If you've declared bankruptcy or are a discharged bankrupt, there are some steps you can take to improve your credit history. Bankruptcy remains on your credit report for up to seven years, so you can set short and long-term goals to get your finances back in order. If you've been discharged from bankruptcy, whether you can apply for a credit card will depend on your credit score and other factors.
From growing your savings to improving your repayment behaviour, you can use this guide to discover how you can improve your credit during and after your bankruptcy.
By following the positive financial steps below, you can start to improve your credit position after bankruptcy:
Work on your employment circumstances. The financial security that comes from having stable employment can improve your credit rating and shows lenders that you have a regular source of income. A permanent or ongoing job will also help your overall financial circumstances, so it is a great first step to take.
Grow your savings. Savings can demonstrate to lenders that you have the ability to financially manage your finances. Start by regularly putting money aside, even if it is just a small amount that you transfer to a dedicated savings account. You can also use finder's guide to budgeting to get started.
Consider getting a term deposit. If you have a lump sum of money you can put into a term deposit account, you may be able to use it to get a secure loan that will help re-establish your credit accounts. You can learn how they work and compare our options in finder's comprehensive guide to term deposits.
Limit your credit applications. Too many credit applications can negatively affect your credit history. Even if you've been discharged from bankruptcy, it’s important to be selective about the types of credit you apply for to increase your chances of approval. If possible, only apply for one product at a time and look for options that are likely to be approved, such as secured loans, options with a guarantor or joint accounts. You should also wait until you've built up your credit score before you apply for any lines of credit. Otherwise, any rejected applications could further hurt your credit score.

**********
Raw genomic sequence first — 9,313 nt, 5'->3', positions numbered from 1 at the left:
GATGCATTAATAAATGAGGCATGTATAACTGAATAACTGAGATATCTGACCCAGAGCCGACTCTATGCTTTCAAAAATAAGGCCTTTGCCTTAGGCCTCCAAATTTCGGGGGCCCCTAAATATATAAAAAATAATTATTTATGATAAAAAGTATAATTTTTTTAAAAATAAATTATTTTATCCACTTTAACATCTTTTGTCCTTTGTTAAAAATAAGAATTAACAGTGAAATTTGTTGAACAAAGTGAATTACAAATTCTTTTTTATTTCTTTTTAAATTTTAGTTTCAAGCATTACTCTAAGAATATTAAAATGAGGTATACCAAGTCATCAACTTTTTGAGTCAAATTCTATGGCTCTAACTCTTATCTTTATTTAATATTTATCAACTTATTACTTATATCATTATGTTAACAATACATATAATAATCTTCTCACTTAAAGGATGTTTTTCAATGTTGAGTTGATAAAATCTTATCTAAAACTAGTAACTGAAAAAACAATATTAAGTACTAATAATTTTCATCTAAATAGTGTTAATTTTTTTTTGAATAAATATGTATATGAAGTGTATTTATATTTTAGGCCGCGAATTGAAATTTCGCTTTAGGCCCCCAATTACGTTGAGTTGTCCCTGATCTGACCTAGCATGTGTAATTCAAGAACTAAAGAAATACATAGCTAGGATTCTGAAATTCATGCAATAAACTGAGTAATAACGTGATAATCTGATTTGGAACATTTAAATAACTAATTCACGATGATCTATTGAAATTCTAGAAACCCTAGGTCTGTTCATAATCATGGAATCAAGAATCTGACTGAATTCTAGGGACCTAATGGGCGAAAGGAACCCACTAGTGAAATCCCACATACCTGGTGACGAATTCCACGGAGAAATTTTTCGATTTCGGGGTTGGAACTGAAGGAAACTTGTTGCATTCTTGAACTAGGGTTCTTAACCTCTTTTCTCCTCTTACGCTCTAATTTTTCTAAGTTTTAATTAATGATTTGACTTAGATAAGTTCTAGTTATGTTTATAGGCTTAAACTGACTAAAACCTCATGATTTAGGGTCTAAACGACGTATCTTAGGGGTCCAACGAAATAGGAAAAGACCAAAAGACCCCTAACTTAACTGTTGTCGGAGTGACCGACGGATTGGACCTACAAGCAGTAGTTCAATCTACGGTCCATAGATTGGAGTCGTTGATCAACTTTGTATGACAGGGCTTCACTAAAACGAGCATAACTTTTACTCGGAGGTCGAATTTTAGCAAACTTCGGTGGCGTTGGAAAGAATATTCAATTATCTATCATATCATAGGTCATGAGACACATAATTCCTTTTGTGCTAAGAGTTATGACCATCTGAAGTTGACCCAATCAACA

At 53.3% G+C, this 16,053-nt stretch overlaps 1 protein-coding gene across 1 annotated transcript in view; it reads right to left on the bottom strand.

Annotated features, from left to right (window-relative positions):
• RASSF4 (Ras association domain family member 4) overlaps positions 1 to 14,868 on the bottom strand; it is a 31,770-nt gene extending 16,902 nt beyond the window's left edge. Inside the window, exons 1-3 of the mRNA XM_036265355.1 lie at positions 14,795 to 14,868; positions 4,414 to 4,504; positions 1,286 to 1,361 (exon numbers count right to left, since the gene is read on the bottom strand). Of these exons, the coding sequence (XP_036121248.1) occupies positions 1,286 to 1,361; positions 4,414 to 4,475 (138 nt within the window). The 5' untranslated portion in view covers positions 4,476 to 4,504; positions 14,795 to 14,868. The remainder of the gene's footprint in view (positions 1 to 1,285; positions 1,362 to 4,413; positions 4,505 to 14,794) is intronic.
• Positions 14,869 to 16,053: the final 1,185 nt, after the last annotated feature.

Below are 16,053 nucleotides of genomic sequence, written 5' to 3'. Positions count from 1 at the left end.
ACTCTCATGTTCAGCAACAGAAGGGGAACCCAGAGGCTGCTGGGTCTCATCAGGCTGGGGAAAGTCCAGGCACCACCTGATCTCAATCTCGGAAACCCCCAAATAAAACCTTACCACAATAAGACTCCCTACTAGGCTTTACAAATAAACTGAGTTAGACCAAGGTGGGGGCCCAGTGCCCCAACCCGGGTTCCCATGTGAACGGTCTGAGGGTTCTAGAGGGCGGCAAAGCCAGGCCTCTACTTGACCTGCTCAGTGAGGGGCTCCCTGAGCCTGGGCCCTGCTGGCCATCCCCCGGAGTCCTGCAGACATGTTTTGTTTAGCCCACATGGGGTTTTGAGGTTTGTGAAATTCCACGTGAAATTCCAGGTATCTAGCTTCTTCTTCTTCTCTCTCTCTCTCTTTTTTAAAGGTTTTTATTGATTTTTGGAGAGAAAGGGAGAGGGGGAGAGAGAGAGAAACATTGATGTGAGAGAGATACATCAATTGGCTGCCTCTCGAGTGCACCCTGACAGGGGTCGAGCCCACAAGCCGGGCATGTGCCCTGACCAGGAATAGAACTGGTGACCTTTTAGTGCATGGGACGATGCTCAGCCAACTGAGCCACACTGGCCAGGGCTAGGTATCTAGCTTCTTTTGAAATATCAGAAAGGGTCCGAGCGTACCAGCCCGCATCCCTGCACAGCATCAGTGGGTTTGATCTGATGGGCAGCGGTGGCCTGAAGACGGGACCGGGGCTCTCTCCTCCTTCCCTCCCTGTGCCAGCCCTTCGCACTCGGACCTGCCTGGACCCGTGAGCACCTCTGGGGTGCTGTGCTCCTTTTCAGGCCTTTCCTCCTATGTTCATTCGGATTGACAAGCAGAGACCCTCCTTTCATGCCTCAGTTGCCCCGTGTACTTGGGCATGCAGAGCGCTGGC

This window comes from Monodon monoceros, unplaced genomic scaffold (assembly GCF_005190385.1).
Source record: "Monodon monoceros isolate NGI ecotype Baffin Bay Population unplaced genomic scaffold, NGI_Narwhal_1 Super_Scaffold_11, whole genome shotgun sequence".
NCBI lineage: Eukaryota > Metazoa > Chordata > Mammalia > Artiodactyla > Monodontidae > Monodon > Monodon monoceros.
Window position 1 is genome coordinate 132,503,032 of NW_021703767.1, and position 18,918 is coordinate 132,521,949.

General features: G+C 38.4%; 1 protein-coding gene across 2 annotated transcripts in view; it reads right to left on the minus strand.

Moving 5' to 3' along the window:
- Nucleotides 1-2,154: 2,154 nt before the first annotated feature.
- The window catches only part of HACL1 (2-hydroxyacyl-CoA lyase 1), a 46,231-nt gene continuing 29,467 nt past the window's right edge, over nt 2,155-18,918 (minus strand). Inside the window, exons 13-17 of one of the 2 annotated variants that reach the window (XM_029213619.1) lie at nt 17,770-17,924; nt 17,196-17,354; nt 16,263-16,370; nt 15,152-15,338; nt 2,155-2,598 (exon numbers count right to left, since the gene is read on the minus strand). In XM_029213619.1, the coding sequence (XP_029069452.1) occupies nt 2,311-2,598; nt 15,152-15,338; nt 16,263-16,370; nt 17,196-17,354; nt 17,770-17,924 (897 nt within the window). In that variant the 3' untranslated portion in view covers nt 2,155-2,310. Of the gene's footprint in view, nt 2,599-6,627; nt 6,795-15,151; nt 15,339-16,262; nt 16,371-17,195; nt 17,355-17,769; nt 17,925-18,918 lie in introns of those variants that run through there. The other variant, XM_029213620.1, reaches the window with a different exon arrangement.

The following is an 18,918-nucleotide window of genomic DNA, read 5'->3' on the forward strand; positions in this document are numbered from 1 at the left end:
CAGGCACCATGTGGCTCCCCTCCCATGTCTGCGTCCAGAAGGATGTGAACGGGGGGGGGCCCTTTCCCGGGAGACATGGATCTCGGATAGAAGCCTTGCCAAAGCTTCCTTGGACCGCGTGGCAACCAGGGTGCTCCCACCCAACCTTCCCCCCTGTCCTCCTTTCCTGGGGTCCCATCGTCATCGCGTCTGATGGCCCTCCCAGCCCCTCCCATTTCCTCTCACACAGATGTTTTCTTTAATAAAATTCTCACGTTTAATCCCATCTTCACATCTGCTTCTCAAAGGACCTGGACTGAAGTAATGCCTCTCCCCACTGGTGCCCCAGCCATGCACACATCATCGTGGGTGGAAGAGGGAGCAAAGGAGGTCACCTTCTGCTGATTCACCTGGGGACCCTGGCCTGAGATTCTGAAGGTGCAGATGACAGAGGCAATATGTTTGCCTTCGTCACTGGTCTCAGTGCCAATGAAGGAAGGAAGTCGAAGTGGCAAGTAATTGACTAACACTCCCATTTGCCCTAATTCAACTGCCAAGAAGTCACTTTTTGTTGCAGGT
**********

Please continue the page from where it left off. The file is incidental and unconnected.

Make payments on time. Whether you have a secured loan or an electricity account in your name, paying the balance on time will help you build up good credit history after bankruptcy.
Talk to issuers. If you want to apply for a particular product after bankruptcy or learn what options are available, consider contacting banks and other lenders to discuss your situation. They will be able to advise you on your eligibility and answer any specific questions that you have to help you find options that will work for you.
The credit repair process takes time, but each positive behaviour will have a good impact on your credit file. You can check out finder's guide to credit repair for more tips.
Is it worth contacting a credit repair agency after bankruptcy?
If you've found any incorrect negative listings or black marks on your file, you can enlist the help of a professional credit repair agency to have those listings removed. However, these credit repair agencies may be able to do little for you after bankruptcy.
In fact, the government’s MoneySmart website warns people to be wary of these companies as they “may not always be able to do what they claim”. So if you are interested in getting a credit repair agency to help you improve your credit file, make sure you compare different options and research their services so that you know exactly what you are paying for.